The Canadian Press
The appeal of so-called shoebox condos – no larger than the size of two average living rooms – will face its first real test in Canada this year, with an influx of the compact homes set to hit the country’s largest real estate market.
Comment: Um, what? People have been buying them from the builders, so what is new?
Investors are betting on big returns from young renters who can’t afford to buy in the red-hot real estate market and don’t mind living in a unit, about 500 square feet, where their dining table might have to fold down into a bed.
Comment: We have had 400-500sf condos for quite some time now, they are not new. And they sell.
Although developers are pitching micro condos as an affordable entry point into the market, brokers say it’s mostly investors – catering to a demographic of young professionals increasingly flocking to the downtown core – that’s driving demand.
Comment: Says who? Sounds like an assumption more than anything. Without proof, that is just someone’s guess.
Micro suites tend to fetch higher rents per square foot than larger units, as many renters are willing to live in a slightly smaller space in order to save a bit on costs and live closer to the city core.
Comment: All property commands more per square foot as size goes down. To buy or rent, this is also not news.
Shaun Hildebrand, vice president of condo research firm Urbanation, says condos under 500 square feet can bring in well over $3 per square foot, while the rest of the market averages around $2.50 or $2.60.
There are nearly 3,000 micro condo units under construction in Toronto that are slated to be completed this year, Hildebrand says. If investors snatch them up, that could spur developers to build more of the micro units to satisfy demand from investors.
Comment: And if they are being built, they have already been bought and paid for. They aren’t being built on spec by the developer, hoping to list and sell them once they are complete. They have already been snatched up.
“This is something that the market and developers are going to be paying very close attention to in 2015,” Hildebrand said. “Sometimes we don’t know how strong demand is until we’re shown the supply.”
The challenge comes in securing a mortgage for the micro units. Brokers say Canada’s five biggest banks are hesitant to provide financing for units below a certain minimum square footage, concerned that investors will sell off the properties if the housing market starts to slide.
Comment: What brokers are these? Banks are hesitant to lend on a variety of properties, for a variety of reasons. If the banks had any concerns about future price drops, they wouldn’t lend to anyone, would they?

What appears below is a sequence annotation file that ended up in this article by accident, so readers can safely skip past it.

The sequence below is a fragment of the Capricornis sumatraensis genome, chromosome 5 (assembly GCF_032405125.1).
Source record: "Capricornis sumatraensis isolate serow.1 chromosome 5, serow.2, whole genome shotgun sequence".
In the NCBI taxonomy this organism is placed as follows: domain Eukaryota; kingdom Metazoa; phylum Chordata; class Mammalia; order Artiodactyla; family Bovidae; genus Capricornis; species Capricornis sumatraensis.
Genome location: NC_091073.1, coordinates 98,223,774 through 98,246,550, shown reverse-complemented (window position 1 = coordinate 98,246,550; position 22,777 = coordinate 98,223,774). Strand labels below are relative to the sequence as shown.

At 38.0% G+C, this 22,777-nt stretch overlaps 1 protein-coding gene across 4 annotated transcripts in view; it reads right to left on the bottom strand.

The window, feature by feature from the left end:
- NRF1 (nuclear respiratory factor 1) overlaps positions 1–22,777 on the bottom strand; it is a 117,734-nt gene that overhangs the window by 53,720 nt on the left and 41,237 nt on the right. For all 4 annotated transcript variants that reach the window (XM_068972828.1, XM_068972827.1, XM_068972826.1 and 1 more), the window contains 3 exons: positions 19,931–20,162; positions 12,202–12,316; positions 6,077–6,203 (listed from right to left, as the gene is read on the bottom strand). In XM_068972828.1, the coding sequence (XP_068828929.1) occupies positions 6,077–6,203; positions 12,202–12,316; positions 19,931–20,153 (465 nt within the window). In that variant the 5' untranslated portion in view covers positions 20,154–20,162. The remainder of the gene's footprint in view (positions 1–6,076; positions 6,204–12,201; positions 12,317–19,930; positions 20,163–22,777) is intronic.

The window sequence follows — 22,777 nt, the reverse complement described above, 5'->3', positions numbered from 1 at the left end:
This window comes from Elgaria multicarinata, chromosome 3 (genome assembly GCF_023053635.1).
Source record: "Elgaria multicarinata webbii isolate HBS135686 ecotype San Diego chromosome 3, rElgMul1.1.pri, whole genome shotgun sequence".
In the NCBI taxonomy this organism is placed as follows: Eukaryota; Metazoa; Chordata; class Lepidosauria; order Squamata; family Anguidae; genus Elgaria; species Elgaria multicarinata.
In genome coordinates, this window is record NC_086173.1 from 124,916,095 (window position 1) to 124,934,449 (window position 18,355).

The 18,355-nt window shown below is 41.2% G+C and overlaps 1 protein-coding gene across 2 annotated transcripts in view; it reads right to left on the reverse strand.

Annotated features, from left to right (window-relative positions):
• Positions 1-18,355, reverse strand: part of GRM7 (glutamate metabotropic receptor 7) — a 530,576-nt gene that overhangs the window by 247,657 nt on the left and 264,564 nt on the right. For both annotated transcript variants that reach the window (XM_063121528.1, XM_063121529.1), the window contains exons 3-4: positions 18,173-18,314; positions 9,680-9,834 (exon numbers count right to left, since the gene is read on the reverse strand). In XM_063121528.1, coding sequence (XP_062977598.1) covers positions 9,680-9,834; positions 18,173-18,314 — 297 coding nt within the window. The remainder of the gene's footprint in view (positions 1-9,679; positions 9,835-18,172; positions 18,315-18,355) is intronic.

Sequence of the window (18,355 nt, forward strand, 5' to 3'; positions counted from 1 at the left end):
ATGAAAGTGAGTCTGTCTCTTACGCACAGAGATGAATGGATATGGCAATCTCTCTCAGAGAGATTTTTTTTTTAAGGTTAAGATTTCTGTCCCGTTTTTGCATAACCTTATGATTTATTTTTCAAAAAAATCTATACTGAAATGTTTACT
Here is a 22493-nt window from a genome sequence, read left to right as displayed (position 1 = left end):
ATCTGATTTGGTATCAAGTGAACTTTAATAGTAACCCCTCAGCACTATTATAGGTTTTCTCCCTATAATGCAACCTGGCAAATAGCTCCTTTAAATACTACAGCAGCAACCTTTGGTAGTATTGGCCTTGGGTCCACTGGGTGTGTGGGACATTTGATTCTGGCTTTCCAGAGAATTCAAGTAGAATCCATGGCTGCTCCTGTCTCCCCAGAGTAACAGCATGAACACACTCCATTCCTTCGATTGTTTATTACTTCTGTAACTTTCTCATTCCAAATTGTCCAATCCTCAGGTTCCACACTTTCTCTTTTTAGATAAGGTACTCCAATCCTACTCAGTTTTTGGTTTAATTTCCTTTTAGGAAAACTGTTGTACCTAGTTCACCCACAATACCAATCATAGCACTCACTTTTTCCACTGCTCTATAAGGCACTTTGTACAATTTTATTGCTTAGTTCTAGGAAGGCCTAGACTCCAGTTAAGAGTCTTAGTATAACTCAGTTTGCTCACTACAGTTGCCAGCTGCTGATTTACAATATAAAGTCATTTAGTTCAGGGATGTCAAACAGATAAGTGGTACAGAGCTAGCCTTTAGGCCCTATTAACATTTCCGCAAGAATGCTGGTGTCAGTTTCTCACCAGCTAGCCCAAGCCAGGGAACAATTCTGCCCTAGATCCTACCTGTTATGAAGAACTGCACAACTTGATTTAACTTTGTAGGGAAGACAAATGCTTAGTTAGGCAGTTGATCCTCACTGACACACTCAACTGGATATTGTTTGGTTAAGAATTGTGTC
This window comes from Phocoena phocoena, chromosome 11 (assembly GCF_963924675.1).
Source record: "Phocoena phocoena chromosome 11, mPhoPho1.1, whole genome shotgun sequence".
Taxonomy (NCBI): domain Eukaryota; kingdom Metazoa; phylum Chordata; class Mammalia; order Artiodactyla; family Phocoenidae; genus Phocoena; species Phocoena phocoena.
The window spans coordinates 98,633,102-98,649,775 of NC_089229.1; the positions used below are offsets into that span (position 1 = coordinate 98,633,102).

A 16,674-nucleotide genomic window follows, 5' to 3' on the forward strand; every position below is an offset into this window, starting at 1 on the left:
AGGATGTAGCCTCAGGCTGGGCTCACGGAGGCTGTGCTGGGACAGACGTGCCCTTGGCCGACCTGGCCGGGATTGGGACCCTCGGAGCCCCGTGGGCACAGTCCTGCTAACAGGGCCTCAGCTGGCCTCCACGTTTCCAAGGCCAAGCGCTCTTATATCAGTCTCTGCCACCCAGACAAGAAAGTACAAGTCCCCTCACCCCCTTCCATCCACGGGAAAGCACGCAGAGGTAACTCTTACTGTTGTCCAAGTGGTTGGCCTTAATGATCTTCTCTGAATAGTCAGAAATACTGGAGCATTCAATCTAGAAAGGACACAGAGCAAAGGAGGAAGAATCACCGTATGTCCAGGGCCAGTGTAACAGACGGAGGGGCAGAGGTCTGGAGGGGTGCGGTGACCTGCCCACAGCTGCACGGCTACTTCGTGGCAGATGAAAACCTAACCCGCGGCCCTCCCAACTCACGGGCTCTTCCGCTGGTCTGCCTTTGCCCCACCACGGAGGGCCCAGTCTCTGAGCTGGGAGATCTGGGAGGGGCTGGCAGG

“Because these units under 500 square feet are relatively new, no one’s tested the market to see how desirable they are.”
Comment: That does not figure into the thinking of any bank. That is just stupid.
The major banks say the size of a property is only one several factors in the decision to offer financing.
“There are minimum square-footage guidelines that vary market to market, but the most important factor is the condo’s marketability,” CIBC spokeswoman Caroline Van Hasselt said in an email.
Comment: And it would have to do with size as compared to price.
Marketability is determined by factors such as the building’s location, whether the unit has a separate bedroom and whether it comes with a parking spot.
Marcus Tzaferis, the founder of mortgage brokerage MorCan Direct, says some buyers end up turning to credit unions or private lenders who charge higher interest rates.
Comment: Only because they want to buy a small condo? Or are there other reasons people turn to a lender that is not one of the big 5?
It’s not only the banks that are leery of micro-living. In Vancouver, city bylaws dictate that condo units can be no smaller than 398 square feet, although city council has occasionally loosened the restriction down to 320 for rental-only units.
Jon Stovell, president of Reliance Properties, would like to see the restrictions scrapped.
“Vancouver has this tremendous affordability problem and yet the city of Vancouver has just gone completely tone deaf to these needs,” the developer says. “They’re keeping a lot of young people out of the market.”
Stovell has proposed a development at Davie and Hornby Streets that would feature a number of “nanosuites” measuring under 200 square feet. But the proposal is mired in bureaucracy, as the city decides whether the units, which fetch higher rents than larger spaces do, could drive up land values, and exacerbate Vancouver’s affordability problem.
Vancouver and Toronto were identified as among the most unaffordable real estate markets in the recent international Demographia International Housing Affordability Survey. In Vancouver, the report said the median home price was $704,800 while, Toronto, it was $482,900.
Comment: Median property price in the GTA was $602,110 as of mid-February. In the 416 it is much higher.
Latif also wants to ensure that any communities where micro condos are built have the services needed – from parks to libraries to late-night coffee shops – to support a population of condo-dwellers who will be spending a lot of their time outside of their homes.
“It’s about making sure you’ve got a vibrant community around you that can support you living in a smaller unit,” he says.
Contact Laurin Jeffrey for more information – 416-388-1960
Laurin Jeffrey is a Toronto real estate agent with Century 21 Regal Realty.
He did not write these articles, he just reproduces them here for people who
are interested in Toronto real estate. He does not work for any builders.